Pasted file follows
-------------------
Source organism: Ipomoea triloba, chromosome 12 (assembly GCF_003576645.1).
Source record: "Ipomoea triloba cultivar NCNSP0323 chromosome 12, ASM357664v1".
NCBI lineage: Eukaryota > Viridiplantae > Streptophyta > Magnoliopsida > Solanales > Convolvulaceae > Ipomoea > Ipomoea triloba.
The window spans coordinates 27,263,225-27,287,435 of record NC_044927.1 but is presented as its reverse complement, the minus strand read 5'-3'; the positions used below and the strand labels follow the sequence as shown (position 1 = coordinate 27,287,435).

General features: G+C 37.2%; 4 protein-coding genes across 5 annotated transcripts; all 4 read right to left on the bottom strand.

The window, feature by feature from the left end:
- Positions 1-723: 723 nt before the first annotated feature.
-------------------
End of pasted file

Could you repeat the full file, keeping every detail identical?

Source organism: Ipomoea triloba, chromosome 12 (assembly GCF_003576645.1).
Source record: "Ipomoea triloba cultivar NCNSP0323 chromosome 12, ASM357664v1".
NCBI lineage: Eukaryota > Viridiplantae > Streptophyta > Magnoliopsida > Solanales > Convolvulaceae > Ipomoea > Ipomoea triloba.
The window spans coordinates 27,263,225-27,287,435 of record NC_044927.1 but is presented as its reverse complement, the minus strand read 5'-3'; the positions used below and the strand labels follow the sequence as shown (position 1 = coordinate 27,287,435).

General features: G+C 37.2%; 4 protein-coding genes across 5 annotated transcripts; all 4 read right to left on the bottom strand.

The window, feature by feature from the left end:
- Positions 1-723: 723 nt before the first annotated feature.